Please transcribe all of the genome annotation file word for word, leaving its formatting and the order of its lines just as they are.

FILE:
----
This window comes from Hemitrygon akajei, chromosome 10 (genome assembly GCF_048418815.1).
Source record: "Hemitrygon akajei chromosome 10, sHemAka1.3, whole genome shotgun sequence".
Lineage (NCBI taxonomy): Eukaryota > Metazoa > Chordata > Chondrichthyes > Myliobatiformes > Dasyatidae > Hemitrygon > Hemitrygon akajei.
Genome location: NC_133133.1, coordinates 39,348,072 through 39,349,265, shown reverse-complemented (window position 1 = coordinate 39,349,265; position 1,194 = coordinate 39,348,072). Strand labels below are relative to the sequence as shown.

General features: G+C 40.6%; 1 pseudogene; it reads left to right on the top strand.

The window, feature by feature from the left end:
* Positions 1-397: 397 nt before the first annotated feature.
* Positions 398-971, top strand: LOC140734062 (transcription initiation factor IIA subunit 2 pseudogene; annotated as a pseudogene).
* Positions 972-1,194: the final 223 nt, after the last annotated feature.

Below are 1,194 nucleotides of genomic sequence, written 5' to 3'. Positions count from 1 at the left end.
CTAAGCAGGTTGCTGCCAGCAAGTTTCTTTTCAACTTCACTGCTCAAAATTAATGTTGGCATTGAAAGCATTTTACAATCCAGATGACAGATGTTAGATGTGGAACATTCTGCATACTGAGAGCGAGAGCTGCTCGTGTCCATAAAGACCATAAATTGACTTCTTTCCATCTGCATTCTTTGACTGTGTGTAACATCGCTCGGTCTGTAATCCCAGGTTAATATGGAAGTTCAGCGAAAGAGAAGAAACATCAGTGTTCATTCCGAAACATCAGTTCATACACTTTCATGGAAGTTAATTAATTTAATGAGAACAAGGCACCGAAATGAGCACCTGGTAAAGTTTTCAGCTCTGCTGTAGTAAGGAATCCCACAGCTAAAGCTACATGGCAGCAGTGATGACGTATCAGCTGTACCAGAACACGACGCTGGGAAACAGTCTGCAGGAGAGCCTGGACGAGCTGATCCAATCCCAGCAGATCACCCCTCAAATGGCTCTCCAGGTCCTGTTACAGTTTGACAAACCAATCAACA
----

This window comes from Hemitrygon akajei, chromosome 10 (genome assembly GCF_048418815.1).
Source record: "Hemitrygon akajei chromosome 10, sHemAka1.3, whole genome shotgun sequence".
Lineage (NCBI taxonomy): Eukaryota > Metazoa > Chordata > Chondrichthyes > Myliobatiformes > Dasyatidae > Hemitrygon > Hemitrygon akajei.
Genome location: NC_133133.1, coordinates 39,348,072 through 39,349,265, shown reverse-complemented (window position 1 = coordinate 39,349,265; position 1,194 = coordinate 39,348,072). Strand labels below are relative to the sequence as shown.

General features: G+C 40.6%; 1 pseudogene; it reads left to right on the top strand.

The window, feature by feature from the left end:
* Positions 1-397: 397 nt before the first annotated feature.
* Positions 398-971, top strand: LOC140734062 (transcription initiation factor IIA subunit 2 pseudogene; annotated as a pseudogene).
* Positions 972-1,194: the final 223 nt, after the last annotated feature.

Below are 1,194 nucleotides of genomic sequence, written 5' to 3'. Positions count from 1 at the left end.
CTAAGCAGGTTGCTGCCAGCAAGTTTCTTTTCAACTTCACTGCTCAAAATTAATGTTGGCATTGAAAGCATTTTACAATCCAGATGACAGATGTTAGATGTGGAACATTCTGCATACTGAGAGCGAGAGCTGCTCGTGTCCATAAAGACCATAAATTGACTTCTTTCCATCTGCATTCTTTGACTGTGTGTAACATCGCTCGGTCTGTAATCCCAGGTTAATATGGAAGTTCAGCGAAAGAGAAGAAACATCAGTGTTCATTCCGAAACATCAGTTCATACACTTTCATGGAAGTTAATTAATTTAATGAGAACAAGGCACCGAAATGAGCACCTGGTAAAGTTTTCAGCTCTGCTGTAGTAAGGAATCCCACAGCTAAAGCTACATGGCAGCAGTGATGACGTATCAGCTGTACCAGAACACGACGCTGGGAAACAGTCTGCAGGAGAGCCTGGACGAGCTGATCCAATCCCAGCAGATCACCCCTCAAATGGCTCTCCAGGTCCTGTTACAGTTTGACAAACCAATCAACA